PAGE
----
Milwaukee County Sheriff
David A. Clarke Jr. (AP)
Commenting on the rampant violence in Chicago -- there were 762 homicides in 2016 -- Milwaukee County Sheriff David Clarke Jr. said "selling dope" and using violence to settle disputes were not part of "black culture," the "black community," and black leaders in Chicago need to "stand up" and shun "this cultural rot of the black underclass."
During a Feb. 20 interview on the Fox Business Network's "Mornings with Maria," Sheriff Clarke said, “But here's what else has to happen, the black community has to play a role in this. The black community can no longer stand by and watch this cultural rot of the black underclass -- not the entire black community, the black underclass."
“They have to start to shame, and shun, this cultural dysfunction that goes on, that is played out by the black underclass," he said. "The things that the left likes to look at as something to embrace, that they say it's part of the culture. No, it's not.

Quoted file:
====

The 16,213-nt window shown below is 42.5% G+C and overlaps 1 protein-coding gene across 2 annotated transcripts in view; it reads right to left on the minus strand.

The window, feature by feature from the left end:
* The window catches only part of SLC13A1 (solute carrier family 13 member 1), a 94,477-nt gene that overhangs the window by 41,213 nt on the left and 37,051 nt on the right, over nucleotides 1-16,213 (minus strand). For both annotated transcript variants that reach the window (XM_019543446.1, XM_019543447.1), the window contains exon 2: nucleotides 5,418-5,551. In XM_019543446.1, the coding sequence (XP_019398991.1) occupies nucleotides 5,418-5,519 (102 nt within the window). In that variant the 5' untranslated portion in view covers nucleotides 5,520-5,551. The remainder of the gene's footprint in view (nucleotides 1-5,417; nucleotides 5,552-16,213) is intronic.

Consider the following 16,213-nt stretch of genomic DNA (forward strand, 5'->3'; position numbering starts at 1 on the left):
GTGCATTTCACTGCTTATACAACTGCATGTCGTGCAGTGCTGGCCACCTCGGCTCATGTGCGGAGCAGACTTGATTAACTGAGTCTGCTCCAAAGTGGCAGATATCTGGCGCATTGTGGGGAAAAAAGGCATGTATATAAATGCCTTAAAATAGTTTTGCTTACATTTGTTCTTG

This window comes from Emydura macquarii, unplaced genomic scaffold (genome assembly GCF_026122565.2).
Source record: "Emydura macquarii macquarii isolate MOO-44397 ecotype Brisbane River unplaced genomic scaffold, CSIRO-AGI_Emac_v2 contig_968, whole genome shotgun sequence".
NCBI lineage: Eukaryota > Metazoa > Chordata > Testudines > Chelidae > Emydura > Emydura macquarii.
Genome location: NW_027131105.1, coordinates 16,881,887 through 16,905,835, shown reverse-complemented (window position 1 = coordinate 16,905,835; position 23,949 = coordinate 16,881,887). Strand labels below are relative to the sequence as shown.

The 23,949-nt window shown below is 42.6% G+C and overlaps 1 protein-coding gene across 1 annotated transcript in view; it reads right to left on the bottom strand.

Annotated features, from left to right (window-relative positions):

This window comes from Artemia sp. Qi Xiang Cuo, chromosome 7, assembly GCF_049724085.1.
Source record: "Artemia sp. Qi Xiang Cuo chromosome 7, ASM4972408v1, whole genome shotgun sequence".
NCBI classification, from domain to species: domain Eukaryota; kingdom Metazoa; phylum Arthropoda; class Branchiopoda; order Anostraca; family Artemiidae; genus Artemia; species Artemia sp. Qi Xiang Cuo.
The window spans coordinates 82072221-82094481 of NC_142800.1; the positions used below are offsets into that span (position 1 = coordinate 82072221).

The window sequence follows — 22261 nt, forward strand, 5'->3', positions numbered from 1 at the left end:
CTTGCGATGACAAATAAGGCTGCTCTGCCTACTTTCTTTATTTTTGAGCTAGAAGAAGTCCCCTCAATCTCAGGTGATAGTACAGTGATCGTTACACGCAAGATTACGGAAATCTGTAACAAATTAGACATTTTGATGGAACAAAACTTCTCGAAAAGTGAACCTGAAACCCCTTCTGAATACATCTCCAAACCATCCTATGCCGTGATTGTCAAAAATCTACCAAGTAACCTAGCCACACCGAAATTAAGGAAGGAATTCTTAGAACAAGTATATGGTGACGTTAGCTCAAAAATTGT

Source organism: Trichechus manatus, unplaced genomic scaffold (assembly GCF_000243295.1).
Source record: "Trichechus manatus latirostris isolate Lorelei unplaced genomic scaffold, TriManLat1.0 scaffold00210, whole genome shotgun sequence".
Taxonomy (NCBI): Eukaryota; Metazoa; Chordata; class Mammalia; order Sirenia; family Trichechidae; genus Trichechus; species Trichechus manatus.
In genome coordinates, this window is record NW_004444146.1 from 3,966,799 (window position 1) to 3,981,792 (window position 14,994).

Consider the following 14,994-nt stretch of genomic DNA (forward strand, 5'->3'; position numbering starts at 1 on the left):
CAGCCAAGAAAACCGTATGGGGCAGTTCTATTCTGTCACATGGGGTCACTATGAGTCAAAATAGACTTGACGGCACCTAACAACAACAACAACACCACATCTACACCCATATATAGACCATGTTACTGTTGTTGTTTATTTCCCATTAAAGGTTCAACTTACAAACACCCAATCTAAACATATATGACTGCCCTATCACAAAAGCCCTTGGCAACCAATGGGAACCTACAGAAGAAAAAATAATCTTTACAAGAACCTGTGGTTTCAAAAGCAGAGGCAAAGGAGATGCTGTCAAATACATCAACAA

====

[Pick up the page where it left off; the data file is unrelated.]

“I've been black all my life, that's never been a part of this black culture," said the sheriff, "selling dope, taking care of disputes or settling disputes with force, intimidating your friends and your neighbors with the weapons. Selling poison, selling dope to other people."
"That has never been a part of the black community," he said. "But black people, black leaders, are going to have to stand up in the city of Chicago, and start to shun this cultural rot that has overtaken the city."